CCMH Plans to Use $1 Million Grant for ER Renovation

The Endeavor News covers CCMH grant

Endeavor News

Charles Cole Memorial Hospital officials will address what they consider to be the weakest component of their health care service with a complete renovation of the hospital’s emergency department.

While the hospital board has not yet made it official, a $1 million state grant will be used almost exclusively on upgrades to the ER. Hospital Chief Executive Officer Ed Pitchford said the administration will recommend that focus to the board. He also noted that a portion of the funds will be used to address shortcomings in the facility’s outdated heating, ventilation and air conditioning systems.

On Thursday, Potter County’s Board of Commissioners agreed to be the agency through which the grant funds will be funneled— a public entity must be an applicant for the grant, which is being awarded through the state’s Redevelopment Assistance Capital Program (RACP).

Rehabilitating the emergency room will be the first phase in a planned $4 million project that has been in the works for several years. Hospital officials had hoped to be awarded $2 million and use half of that money to upgrade the facility’s operating room as well, but the state budget shortfall reduced drastically the number of projects funded through the RACP.

Pitchford explained that the initial phase of the project would focus on the emergency services because “it has the greatest need” for improvement.

While patient surveys have scored the hospital’s in-patient services consistently in the top 10 percent of the country, its emergency services have not done so well.

“We have high expectations,” Pitchford told commissioners. “… and the emergency services do not meet our standards of excellence. In that area, we’re not where we want to be and we are not going to get there without (renovating and upgrading the ER).”

In addition to being “not very appealing,” Pitchford said the current ER at Cole Memorial doesn’t provide adequate patient privacy or safety because emergency patients are sometimes housed three to a room.

In 2010, CCMH’s emergency room handled more than 9,000 visits, an average of roughly 25 patients per day. With an aging population and the growing gas industry in the area, that number is expected to continue to climb.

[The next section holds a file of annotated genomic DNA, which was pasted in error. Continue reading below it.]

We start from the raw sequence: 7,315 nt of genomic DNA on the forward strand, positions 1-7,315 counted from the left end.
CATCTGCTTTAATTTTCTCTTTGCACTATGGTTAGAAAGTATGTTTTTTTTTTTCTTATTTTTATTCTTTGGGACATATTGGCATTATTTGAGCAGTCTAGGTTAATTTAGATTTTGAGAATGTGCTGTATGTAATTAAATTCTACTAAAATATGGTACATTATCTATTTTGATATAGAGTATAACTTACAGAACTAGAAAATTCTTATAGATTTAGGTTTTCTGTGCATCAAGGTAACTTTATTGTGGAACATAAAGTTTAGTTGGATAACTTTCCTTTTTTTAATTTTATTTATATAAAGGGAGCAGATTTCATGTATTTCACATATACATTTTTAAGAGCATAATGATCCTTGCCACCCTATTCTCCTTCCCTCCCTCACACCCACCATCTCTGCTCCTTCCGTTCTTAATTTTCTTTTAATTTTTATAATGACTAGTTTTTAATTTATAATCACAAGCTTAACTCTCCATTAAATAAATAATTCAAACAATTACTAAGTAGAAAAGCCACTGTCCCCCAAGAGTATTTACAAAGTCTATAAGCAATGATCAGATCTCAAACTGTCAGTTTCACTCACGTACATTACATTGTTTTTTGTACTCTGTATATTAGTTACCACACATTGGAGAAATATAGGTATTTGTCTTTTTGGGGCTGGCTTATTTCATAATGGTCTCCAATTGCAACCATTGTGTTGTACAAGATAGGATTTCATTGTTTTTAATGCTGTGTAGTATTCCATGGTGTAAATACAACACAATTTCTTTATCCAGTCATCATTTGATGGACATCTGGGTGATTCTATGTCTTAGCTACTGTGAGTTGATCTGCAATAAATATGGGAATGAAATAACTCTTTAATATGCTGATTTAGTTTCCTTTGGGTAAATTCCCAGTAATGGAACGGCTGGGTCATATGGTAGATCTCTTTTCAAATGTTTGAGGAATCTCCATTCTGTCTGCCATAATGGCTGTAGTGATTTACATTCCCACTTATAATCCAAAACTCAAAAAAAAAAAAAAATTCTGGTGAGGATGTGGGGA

Pitchford noted that a redesign of the ER would put the hospital in a position to handle the growth. The renovation will include private treatment and exam rooms, dedicated registration and reception areas, separate walk-in and ambulance entrances, an expanded waiting room for visitors and additional staff support space.

“This project will improve privacy and comfort for our patients,” said Waldemar Szczupak, medical director of Cole’s emergency department. “While we are a small, rural hospital, these advancements will enhance patient care to a level comparable with larger health care centers.”

Pitchford explained that the goal of the larger project is to improve the hospital’s services in all departments and at all levels.

“We want to be world class,” Pitchford said. “This renovation will be a significant milestone for us as we continue to (be) a modern and relevant health system in northcentral Pennsylvania.”

The state funds have not yet been released and there is no timetable for the start of the project. Cole, a designated Critical Access Hospital, serves 46,000 residents in its primary and secondary service areas, encompassing Potter, McKean, Tioga, and Cameron counties in Pennsylvania and portions of New York’s southern tier. With 733 employees, CCMH is Potter County’s largest employer.

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